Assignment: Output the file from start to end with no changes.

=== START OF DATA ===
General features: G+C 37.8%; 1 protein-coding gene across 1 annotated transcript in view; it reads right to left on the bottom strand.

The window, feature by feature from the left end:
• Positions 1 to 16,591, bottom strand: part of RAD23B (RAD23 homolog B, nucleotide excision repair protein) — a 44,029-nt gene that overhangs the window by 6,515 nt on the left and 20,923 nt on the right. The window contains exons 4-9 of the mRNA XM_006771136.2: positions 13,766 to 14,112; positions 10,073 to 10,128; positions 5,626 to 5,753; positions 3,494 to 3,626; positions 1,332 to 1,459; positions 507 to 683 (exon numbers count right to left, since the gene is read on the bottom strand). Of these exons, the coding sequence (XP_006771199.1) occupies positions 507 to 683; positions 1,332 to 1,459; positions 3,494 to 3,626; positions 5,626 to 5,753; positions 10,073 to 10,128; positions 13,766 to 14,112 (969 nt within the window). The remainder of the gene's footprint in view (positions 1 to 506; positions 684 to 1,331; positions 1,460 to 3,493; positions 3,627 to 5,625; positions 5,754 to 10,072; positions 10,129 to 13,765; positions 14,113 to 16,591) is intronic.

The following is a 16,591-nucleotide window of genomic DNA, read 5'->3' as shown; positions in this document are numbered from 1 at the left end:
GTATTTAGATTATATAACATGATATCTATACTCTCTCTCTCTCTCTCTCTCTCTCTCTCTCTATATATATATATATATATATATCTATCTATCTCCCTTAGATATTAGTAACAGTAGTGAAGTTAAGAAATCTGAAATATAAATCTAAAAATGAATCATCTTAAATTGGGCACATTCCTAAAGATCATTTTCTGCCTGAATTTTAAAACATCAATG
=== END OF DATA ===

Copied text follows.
General features: G+C 37.8%; 1 protein-coding gene across 1 annotated transcript in view; it reads right to left on the bottom strand.

The window, feature by feature from the left end:
• Positions 1 to 16,591, bottom strand: part of RAD23B (RAD23 homolog B, nucleotide excision repair protein) — a 44,029-nt gene that overhangs the window by 6,515 nt on the left and 20,923 nt on the right. The window contains exons 4-9 of the mRNA XM_006771136.2: positions 13,766 to 14,112; positions 10,073 to 10,128; positions 5,626 to 5,753; positions 3,494 to 3,626; positions 1,332 to 1,459; positions 507 to 683 (exon numbers count right to left, since the gene is read on the bottom strand). Of these exons, the coding sequence (XP_006771199.1) occupies positions 507 to 683; positions 1,332 to 1,459; positions 3,494 to 3,626; positions 5,626 to 5,753; positions 10,073 to 10,128; positions 13,766 to 14,112 (969 nt within the window). The remainder of the gene's footprint in view (positions 1 to 506; positions 684 to 1,331; positions 1,460 to 3,493; positions 3,627 to 5,625; positions 5,754 to 10,072; positions 10,129 to 13,765; positions 14,113 to 16,591) is intronic.

The following is a 16,591-nucleotide window of genomic DNA, read 5'->3' as shown; positions in this document are numbered from 1 at the left end:
GTATTTAGATTATATAACATGATATCTATACTCTCTCTCTCTCTCTCTCTCTCTCTCTCTCTATATATATATATATATATATATCTATCTATCTCCCTTAGATATTAGTAACAGTAGTGAAGTTAAGAAATCTGAAATATAAATCTAAAAATGAATCATCTTAAATTGGGCACATTCCTAAAGATCATTTTCTGCCTGAATTTTAAAACATCAATG